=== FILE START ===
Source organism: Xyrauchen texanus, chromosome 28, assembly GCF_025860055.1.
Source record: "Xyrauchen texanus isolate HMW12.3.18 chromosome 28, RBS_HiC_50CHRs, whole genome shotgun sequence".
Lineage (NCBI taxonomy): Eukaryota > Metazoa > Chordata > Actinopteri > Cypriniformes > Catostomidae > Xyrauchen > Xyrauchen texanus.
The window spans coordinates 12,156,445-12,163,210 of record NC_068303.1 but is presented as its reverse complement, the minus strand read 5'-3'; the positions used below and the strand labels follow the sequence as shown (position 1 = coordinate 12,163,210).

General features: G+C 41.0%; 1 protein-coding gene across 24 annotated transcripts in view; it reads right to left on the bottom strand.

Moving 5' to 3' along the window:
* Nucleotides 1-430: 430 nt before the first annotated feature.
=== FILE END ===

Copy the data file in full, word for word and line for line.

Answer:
Source organism: Xyrauchen texanus, chromosome 28, assembly GCF_025860055.1.
Source record: "Xyrauchen texanus isolate HMW12.3.18 chromosome 28, RBS_HiC_50CHRs, whole genome shotgun sequence".
Lineage (NCBI taxonomy): Eukaryota > Metazoa > Chordata > Actinopteri > Cypriniformes > Catostomidae > Xyrauchen > Xyrauchen texanus.
The window spans coordinates 12,156,445-12,163,210 of record NC_068303.1 but is presented as its reverse complement, the minus strand read 5'-3'; the positions used below and the strand labels follow the sequence as shown (position 1 = coordinate 12,163,210).

General features: G+C 41.0%; 1 protein-coding gene across 24 annotated transcripts in view; it reads right to left on the bottom strand.

Moving 5' to 3' along the window:
* Nucleotides 1-430: 430 nt before the first annotated feature.